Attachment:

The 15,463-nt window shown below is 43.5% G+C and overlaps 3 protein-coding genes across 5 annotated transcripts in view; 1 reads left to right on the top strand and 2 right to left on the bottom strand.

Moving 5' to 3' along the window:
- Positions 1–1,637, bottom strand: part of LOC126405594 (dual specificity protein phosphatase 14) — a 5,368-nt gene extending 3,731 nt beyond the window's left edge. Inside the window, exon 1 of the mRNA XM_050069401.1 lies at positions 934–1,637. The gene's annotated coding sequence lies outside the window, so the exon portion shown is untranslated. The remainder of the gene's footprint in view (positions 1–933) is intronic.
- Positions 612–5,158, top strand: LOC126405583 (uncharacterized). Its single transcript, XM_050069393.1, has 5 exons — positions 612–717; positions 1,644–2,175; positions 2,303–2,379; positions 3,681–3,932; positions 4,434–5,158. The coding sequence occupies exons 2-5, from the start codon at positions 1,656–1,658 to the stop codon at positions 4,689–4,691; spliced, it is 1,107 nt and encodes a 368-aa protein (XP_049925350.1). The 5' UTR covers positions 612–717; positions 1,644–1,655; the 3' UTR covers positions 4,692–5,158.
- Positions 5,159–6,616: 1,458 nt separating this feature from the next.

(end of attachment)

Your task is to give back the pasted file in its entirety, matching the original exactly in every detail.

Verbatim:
The 15,463-nt window shown below is 43.5% G+C and overlaps 3 protein-coding genes across 5 annotated transcripts in view; 1 reads left to right on the top strand and 2 right to left on the bottom strand.

Moving 5' to 3' along the window:
- Positions 1–1,637, bottom strand: part of LOC126405594 (dual specificity protein phosphatase 14) — a 5,368-nt gene extending 3,731 nt beyond the window's left edge. Inside the window, exon 1 of the mRNA XM_050069401.1 lies at positions 934–1,637. The gene's annotated coding sequence lies outside the window, so the exon portion shown is untranslated. The remainder of the gene's footprint in view (positions 1–933) is intronic.
- Positions 612–5,158, top strand: LOC126405583 (uncharacterized). Its single transcript, XM_050069393.1, has 5 exons — positions 612–717; positions 1,644–2,175; positions 2,303–2,379; positions 3,681–3,932; positions 4,434–5,158. The coding sequence occupies exons 2-5, from the start codon at positions 1,656–1,658 to the stop codon at positions 4,689–4,691; spliced, it is 1,107 nt and encodes a 368-aa protein (XP_049925350.1). The 5' UTR covers positions 612–717; positions 1,644–1,655; the 3' UTR covers positions 4,692–5,158.
- Positions 5,159–6,616: 1,458 nt separating this feature from the next.